However, no matter which way you slice it, the picture in Europe in terms of cable TV does not look as bleak. Of course, this market is controlled by different providers than in the US, so this trend doesn’t do companies such as Comcast and AT&T much good. But for cable TV as a whole, this is probably a sign there is still some life yet to be lived.
In recent years, due to expanding incomes and economic growth in Mexico and Brazil, Latin America was one of the fastest-growing cable TV markets in the world. However, in recent years, this growth has slowed, and the Mexican and Brazilian markets are expected to remain relatively unchanged over the coming years. But growth is expected in other Latin American countries, meaning revenues should climb, but these increases will be quite modest compared to what happened over the previous half-decade.
As the most populous continent on the planet, and as the fastest-growing region in the world, it should come as no surprise that there are more cable TV subscribers in Asia than anywhere else in the world. Currently, there are more than 623 million subscriptions on the continent. China leads the way with more than 350 million subscribers, and India is number two with around 150 million.
Furthermore, pay-TV is the primary means of content consumption in Asia, and this means we can expect further growth moving forward, although this growth will likely be slower than what we’ve seen over the past decades as China and India mobilized their massive populations. But in the coming years, we can expect most of the growth to come from countries such as Myanmar, Indonesia, Malaysia, and the Philippines.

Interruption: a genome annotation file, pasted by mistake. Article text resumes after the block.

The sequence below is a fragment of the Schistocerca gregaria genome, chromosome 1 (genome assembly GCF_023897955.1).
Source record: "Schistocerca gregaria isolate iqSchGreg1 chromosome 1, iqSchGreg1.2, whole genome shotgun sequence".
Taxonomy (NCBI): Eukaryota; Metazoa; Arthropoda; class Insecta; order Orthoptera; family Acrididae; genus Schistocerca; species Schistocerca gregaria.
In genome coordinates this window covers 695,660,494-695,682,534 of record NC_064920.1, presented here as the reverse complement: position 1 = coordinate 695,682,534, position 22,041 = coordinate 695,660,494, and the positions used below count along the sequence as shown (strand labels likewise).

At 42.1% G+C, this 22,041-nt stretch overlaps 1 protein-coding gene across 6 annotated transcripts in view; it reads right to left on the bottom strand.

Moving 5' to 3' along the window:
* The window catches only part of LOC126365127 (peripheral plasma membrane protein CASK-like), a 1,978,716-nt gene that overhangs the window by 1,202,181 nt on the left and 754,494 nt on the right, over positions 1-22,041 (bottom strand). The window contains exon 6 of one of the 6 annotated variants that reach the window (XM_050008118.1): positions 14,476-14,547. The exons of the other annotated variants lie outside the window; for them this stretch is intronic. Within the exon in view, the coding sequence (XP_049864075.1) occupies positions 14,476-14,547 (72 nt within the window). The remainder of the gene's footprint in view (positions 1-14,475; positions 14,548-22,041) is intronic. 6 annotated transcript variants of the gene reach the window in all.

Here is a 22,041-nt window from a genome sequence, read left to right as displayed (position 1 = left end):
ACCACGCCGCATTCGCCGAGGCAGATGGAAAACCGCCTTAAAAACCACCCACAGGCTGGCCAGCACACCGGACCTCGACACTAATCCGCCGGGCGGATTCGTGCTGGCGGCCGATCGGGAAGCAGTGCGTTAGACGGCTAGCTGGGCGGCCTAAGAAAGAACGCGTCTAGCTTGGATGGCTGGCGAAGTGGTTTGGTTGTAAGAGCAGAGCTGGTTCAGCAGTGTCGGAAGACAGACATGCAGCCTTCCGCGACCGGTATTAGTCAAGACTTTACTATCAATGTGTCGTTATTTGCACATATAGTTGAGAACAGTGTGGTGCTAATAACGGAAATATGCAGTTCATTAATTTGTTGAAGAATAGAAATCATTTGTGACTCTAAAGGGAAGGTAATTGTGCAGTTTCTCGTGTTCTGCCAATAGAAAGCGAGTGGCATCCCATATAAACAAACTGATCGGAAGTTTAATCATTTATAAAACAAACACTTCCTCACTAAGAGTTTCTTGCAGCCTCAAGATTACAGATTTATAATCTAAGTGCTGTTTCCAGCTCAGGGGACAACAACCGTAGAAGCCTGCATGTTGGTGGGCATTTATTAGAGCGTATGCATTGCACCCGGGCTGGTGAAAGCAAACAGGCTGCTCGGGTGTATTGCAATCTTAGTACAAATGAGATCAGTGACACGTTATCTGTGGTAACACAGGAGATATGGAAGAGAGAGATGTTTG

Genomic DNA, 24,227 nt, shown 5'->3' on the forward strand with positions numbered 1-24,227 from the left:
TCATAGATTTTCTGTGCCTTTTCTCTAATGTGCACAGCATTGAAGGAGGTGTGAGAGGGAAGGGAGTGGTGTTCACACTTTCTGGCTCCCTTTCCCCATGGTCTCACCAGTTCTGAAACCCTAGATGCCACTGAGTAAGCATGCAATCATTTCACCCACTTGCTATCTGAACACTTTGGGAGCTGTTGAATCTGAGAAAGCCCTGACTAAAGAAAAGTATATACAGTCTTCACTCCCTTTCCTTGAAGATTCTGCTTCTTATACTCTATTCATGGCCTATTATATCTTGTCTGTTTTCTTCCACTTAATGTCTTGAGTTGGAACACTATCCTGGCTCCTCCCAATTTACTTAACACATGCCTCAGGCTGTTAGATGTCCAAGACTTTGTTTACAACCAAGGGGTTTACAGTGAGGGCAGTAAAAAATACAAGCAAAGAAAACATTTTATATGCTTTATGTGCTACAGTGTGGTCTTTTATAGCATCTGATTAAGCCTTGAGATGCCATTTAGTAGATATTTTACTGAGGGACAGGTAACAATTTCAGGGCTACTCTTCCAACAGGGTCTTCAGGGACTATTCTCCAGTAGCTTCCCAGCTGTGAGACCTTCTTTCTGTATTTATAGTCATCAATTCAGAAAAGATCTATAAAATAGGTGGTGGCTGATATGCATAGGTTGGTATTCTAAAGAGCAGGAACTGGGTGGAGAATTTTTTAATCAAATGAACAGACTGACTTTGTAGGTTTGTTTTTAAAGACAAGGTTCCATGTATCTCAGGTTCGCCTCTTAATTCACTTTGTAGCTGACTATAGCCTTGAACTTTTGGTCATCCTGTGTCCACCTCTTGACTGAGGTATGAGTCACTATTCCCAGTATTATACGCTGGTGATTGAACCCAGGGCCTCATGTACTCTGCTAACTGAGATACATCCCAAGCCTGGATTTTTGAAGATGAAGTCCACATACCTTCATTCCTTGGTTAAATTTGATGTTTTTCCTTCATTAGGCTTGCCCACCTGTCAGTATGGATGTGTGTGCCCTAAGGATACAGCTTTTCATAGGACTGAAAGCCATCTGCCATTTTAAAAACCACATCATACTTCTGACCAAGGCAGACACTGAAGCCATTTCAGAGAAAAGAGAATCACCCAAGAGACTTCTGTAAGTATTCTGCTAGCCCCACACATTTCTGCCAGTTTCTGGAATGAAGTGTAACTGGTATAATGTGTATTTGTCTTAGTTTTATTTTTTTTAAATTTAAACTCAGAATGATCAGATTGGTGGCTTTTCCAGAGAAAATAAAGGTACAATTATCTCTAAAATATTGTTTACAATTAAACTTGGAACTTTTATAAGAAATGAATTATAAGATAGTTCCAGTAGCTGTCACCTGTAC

As the fastest growing continent in terms of population, Africa is experiencing growth in many different areas, and cable TV is no different. Overall, the number of subscribers across the content is expected to double by 2024 from roughly 25 million to 50 million. This is mostly due to the overall economic growth occurring on the continent. A new middle class has more money to spend, and cable TV is one of the things people like to have. Naturally, this means competition is ramping up, which should be good news for consumers. In fact, revenue is expected to lag as companies seek to reel in new users with lower prices during a period of exceptional growth. However, it’s likely these companies see this as a worthwhile sacrifice as getting in on this market now can produce significant long-term returns.
In the United States, it’s safe to say that cable TV is dying and doing so quickly. It is not yet dead, and we may never see a day when it is completely gone, but it is clear that things are changing. Companies that have depended on their cable TV services will need to adjust if they hope to survive.
However, in the rest of the world, this is not the case. Cable TV is growing pretty much everywhere except Western Europe, and it’s set to expand rather rapidly in Africa.
But one thing to keep in mind is the leapfrog effect, which occurs when a less “developed” nation jumps over a past technological advance to catch up with a current on. A great example of this is with phones. Many people in Africa, Asia, and Latin America went from having no phone to having a cell phone, skipping right over landlines. It’s possible something could happen with cable TV as internet use grows around the world as well. In other words, people could become cord cutters even before they have a cord.
Of course, there’s no way to know what will happen in the future, but we can be certain that cable TV is set to continue to change and will need to overcome some serious obstacles if it wants to remain relevant in the decades to come.